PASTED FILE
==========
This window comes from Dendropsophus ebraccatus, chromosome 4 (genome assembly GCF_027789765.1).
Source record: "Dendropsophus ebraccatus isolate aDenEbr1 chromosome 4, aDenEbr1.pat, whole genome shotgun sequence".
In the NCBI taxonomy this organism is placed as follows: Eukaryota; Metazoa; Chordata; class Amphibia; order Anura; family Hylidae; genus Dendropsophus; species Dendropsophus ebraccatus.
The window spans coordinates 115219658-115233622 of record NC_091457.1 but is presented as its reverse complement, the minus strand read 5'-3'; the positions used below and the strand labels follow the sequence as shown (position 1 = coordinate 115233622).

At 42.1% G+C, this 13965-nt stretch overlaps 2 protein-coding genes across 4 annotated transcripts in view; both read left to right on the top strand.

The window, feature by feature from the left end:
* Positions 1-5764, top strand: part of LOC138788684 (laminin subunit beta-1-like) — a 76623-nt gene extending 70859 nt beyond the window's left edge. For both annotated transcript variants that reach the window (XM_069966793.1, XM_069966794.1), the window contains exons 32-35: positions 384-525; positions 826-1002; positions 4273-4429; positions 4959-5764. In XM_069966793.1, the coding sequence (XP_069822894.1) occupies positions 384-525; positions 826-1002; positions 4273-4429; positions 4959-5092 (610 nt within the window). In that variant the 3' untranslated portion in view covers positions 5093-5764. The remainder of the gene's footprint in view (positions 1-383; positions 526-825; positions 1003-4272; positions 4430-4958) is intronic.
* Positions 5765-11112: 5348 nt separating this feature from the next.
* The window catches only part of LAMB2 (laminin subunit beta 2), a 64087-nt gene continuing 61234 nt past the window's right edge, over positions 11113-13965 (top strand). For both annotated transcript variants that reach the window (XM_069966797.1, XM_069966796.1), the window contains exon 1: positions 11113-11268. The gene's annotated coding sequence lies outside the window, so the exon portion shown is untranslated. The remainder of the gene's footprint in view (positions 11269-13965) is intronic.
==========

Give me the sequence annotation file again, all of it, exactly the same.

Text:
This window comes from Dendropsophus ebraccatus, chromosome 4 (genome assembly GCF_027789765.1).
Source record: "Dendropsophus ebraccatus isolate aDenEbr1 chromosome 4, aDenEbr1.pat, whole genome shotgun sequence".
In the NCBI taxonomy this organism is placed as follows: Eukaryota; Metazoa; Chordata; class Amphibia; order Anura; family Hylidae; genus Dendropsophus; species Dendropsophus ebraccatus.
The window spans coordinates 115219658-115233622 of record NC_091457.1 but is presented as its reverse complement, the minus strand read 5'-3'; the positions used below and the strand labels follow the sequence as shown (position 1 = coordinate 115233622).

At 42.1% G+C, this 13965-nt stretch overlaps 2 protein-coding genes across 4 annotated transcripts in view; both read left to right on the top strand.

The window, feature by feature from the left end:
* Positions 1-5764, top strand: part of LOC138788684 (laminin subunit beta-1-like) — a 76623-nt gene extending 70859 nt beyond the window's left edge. For both annotated transcript variants that reach the window (XM_069966793.1, XM_069966794.1), the window contains exons 32-35: positions 384-525; positions 826-1002; positions 4273-4429; positions 4959-5764. In XM_069966793.1, the coding sequence (XP_069822894.1) occupies positions 384-525; positions 826-1002; positions 4273-4429; positions 4959-5092 (610 nt within the window). In that variant the 3' untranslated portion in view covers positions 5093-5764. The remainder of the gene's footprint in view (positions 1-383; positions 526-825; positions 1003-4272; positions 4430-4958) is intronic.
* Positions 5765-11112: 5348 nt separating this feature from the next.
* The window catches only part of LAMB2 (laminin subunit beta 2), a 64087-nt gene continuing 61234 nt past the window's right edge, over positions 11113-13965 (top strand). For both annotated transcript variants that reach the window (XM_069966797.1, XM_069966796.1), the window contains exon 1: positions 11113-11268. The gene's annotated coding sequence lies outside the window, so the exon portion shown is untranslated. The remainder of the gene's footprint in view (positions 11269-13965) is intronic.